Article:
Shortly after replying tearfully to that post, I thought about Harry Potter.
To be technical, the first chapter takes place 10 years before the story actually begins, with Harry on the verge of turning 11.
That transition ran fine. So technically, I guess I could turn the prologue into chapter 1... but it sounds much less epic... I hate even considering that idea.

Whenever I'm setting up a romantasy backstory with my characters, I need the prologue.
Orion, who I originally intended to be a distant cousin of Jonas, was reincarnated a number of times before his spirit took on the form it was meant to take. The first few scenes were inspired by the Greek mythology-inspired segment from Fantasia.
Then Orion, after being a faun and a centaur became this human who'd been wheel-chair bound since he was 3, finds his calling as a merman, something that happens completely by accident, but turns out to be the right form for him to take.

Although I find it a little ironic now, looking back, that Zeus made so many mistakes creating him and picking the forms for him to take... he's THE god of Greek Mythology, he doesn't make mistakes... unless of course you take his promiscuity into account... 

Chihiro's backstory is even longer... and I'd been considering toying around with it...
I'd just had very little brainpower to really work on my writing at all. I'd been so busy rereading some of short projects, reliving this and that. 

It's frustrating and even more exhausting... I'm still very exhausted right now and I really don't know why that is... that I want to be a writer, to make a living as a writer, really haven't aspired to anything else aside from getting published, and I'd been stuck in this rut for a very long time.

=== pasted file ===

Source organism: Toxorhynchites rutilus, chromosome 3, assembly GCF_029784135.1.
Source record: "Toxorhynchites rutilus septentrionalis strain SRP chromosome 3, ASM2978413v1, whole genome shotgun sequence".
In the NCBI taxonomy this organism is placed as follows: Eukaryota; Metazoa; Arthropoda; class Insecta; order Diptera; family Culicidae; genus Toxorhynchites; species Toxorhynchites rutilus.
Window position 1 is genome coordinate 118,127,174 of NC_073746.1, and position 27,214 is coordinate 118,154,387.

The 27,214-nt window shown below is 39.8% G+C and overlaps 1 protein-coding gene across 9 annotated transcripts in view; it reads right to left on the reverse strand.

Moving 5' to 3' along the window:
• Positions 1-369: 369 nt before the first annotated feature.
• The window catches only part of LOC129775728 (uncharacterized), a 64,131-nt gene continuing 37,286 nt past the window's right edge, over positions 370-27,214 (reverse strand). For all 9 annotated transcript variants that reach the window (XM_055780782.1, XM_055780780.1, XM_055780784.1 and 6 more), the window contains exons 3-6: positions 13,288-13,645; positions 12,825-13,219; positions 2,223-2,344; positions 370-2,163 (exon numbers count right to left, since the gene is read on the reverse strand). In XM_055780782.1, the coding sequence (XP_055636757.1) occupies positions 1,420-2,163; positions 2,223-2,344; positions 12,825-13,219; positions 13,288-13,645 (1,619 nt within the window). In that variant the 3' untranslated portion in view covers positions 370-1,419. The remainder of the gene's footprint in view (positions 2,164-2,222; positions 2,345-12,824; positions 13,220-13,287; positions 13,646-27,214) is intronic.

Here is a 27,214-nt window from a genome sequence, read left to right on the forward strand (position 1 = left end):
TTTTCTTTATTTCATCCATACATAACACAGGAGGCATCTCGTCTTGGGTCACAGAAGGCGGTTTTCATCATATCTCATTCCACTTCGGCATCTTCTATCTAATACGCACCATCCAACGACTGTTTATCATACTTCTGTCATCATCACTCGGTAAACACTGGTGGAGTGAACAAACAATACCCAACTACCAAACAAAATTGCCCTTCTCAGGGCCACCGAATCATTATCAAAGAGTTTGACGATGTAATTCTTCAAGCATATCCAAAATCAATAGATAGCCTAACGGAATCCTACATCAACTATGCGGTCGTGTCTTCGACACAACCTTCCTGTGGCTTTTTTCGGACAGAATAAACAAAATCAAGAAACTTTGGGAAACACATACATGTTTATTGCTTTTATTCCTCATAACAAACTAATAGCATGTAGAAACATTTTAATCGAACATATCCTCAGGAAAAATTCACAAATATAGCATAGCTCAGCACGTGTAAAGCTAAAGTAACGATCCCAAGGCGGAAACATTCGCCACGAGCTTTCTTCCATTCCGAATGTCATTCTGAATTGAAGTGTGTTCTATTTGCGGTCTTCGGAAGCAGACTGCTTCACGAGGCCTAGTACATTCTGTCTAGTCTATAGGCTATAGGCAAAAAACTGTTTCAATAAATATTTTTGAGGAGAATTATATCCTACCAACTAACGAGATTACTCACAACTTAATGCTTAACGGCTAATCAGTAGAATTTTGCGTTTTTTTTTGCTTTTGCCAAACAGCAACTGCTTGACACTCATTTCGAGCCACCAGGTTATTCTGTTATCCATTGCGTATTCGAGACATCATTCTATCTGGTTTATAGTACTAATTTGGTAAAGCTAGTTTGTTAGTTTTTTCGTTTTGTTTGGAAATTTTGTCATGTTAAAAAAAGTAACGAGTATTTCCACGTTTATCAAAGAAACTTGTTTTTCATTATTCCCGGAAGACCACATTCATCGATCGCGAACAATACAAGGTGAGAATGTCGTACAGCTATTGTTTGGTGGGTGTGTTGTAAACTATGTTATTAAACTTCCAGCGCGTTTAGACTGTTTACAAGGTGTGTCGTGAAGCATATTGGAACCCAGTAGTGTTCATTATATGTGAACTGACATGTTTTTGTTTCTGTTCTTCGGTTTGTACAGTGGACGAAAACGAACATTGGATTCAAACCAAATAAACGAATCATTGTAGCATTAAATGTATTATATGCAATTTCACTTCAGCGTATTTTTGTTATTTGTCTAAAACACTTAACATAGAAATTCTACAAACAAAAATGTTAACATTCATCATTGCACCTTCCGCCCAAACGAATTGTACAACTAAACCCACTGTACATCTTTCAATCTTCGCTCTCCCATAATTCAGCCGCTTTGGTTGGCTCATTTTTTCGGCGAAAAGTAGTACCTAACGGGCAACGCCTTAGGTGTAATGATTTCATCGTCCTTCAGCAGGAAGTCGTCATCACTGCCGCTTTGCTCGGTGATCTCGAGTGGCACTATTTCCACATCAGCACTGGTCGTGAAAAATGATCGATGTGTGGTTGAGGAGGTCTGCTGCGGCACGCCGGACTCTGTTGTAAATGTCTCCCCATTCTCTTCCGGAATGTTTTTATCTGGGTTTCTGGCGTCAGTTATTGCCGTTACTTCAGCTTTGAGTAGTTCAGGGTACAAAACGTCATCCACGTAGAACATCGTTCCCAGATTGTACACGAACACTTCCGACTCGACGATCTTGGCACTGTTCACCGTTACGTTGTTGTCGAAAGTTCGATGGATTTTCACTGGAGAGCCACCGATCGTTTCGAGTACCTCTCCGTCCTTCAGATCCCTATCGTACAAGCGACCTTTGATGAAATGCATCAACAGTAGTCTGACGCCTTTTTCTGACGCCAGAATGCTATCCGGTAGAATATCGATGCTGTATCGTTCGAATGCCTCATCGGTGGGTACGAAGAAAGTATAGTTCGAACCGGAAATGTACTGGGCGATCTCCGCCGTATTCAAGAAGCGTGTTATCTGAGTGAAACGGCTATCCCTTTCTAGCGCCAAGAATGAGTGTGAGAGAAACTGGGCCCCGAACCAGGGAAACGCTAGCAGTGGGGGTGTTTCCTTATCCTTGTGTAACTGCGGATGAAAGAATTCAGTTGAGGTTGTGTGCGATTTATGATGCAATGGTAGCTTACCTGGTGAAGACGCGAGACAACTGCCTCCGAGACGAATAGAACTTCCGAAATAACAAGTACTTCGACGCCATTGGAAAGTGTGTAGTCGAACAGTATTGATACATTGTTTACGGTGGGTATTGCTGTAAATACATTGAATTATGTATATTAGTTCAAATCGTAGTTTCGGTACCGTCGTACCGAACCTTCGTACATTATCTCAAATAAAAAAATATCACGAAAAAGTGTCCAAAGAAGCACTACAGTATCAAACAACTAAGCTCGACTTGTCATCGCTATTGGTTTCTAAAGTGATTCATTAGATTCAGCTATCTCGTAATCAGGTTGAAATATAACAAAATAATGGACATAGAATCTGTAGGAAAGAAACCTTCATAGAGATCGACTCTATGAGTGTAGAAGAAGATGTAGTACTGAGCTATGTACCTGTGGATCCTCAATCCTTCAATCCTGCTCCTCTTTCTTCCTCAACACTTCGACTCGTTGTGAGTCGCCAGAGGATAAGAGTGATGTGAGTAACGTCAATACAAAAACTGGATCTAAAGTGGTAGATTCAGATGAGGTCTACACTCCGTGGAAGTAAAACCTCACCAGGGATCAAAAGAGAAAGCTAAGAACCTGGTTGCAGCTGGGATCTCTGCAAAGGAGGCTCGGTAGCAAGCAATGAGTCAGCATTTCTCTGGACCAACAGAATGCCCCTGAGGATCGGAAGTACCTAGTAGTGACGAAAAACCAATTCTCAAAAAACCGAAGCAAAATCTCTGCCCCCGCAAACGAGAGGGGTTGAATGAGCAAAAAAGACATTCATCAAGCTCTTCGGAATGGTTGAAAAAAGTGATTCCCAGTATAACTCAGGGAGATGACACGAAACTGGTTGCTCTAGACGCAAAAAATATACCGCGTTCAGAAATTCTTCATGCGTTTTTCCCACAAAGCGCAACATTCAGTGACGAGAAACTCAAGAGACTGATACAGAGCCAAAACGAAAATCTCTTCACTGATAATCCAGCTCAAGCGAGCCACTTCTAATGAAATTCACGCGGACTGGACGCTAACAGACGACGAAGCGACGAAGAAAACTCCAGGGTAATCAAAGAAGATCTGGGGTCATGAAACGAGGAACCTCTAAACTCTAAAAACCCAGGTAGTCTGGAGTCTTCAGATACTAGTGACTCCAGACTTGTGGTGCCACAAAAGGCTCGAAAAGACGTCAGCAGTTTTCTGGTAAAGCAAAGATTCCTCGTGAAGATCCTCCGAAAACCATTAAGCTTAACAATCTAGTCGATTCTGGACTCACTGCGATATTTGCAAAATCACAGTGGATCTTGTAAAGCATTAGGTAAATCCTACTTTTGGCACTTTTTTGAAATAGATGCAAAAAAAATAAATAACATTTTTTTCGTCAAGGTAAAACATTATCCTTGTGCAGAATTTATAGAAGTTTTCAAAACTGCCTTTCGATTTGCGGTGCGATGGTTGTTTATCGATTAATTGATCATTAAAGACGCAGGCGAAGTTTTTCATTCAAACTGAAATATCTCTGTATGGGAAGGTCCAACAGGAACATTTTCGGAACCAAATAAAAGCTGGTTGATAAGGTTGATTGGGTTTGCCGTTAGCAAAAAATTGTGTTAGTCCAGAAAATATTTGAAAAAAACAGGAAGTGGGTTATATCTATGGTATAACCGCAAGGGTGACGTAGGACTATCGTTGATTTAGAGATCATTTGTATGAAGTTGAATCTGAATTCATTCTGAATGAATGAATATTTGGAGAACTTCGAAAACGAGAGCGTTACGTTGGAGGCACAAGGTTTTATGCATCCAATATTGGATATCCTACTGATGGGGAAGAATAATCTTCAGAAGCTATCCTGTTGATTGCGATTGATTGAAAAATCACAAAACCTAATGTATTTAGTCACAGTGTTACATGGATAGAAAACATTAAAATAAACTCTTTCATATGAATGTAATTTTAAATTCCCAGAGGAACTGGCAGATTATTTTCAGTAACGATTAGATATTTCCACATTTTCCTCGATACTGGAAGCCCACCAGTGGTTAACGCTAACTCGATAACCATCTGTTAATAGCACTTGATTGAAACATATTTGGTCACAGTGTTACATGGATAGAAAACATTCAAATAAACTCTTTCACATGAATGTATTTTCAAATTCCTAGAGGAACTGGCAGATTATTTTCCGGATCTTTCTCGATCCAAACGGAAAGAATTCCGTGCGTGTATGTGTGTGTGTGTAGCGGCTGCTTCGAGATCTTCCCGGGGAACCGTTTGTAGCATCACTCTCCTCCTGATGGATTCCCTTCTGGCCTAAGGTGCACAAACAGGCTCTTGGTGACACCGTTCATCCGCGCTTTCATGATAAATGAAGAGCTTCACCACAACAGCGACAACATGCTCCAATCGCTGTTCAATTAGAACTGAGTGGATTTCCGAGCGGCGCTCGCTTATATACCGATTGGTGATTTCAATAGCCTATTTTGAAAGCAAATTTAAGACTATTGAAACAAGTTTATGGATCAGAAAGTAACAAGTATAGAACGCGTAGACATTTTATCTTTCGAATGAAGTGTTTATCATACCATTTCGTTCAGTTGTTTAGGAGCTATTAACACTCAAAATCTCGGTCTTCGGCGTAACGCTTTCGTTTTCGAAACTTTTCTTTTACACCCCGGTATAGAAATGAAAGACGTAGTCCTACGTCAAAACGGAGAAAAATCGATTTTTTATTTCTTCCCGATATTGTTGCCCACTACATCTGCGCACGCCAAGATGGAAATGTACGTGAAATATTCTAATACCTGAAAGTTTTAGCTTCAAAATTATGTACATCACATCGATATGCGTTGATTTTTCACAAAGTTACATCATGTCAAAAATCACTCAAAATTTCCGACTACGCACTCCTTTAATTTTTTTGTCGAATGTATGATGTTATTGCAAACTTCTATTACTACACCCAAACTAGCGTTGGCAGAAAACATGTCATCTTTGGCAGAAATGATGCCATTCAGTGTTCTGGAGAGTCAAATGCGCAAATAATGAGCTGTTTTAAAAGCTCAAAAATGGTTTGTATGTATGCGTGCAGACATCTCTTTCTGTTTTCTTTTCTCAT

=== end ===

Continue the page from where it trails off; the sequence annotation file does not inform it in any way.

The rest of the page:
At least when it comes to my movie blog, I have some to go back to every week. While I'm still going through this list of my favorites, I still have something going on.

Maybe the thing I'm frustrated with the most right now is I feel like my voice isn't being heard by anyone but the people closest to me. My friends and family know how much I want to pursue this and so on, but my voice is not being heard by anyone that can help me achieve much of anything. 
I'd been semi-active on Twitter, but nobody replies to me on anything, even when I'm paying all kinds of compliments. 
Sometimes I want nothing more to scream to all the people whose attention I'm trying to get:
"Acknowledge me, dammit!!" 

I realize it comes off really rude, I shouldn't be so pushy, etc, but I'm just frustrated right now.

I don't want to hear that agents hate prologues... it's the best storytelling/exposition device I have, and if I can't take that route, I really don't have much else I can do to get anyone's attention.

1 comment:

  1. Thank you for posting this, although I feel your pain, you actually made me feel better about my writing and my process.

    Have you ever thought about epublishing? Check out I hear it's a great way to break into publishing. Good luck!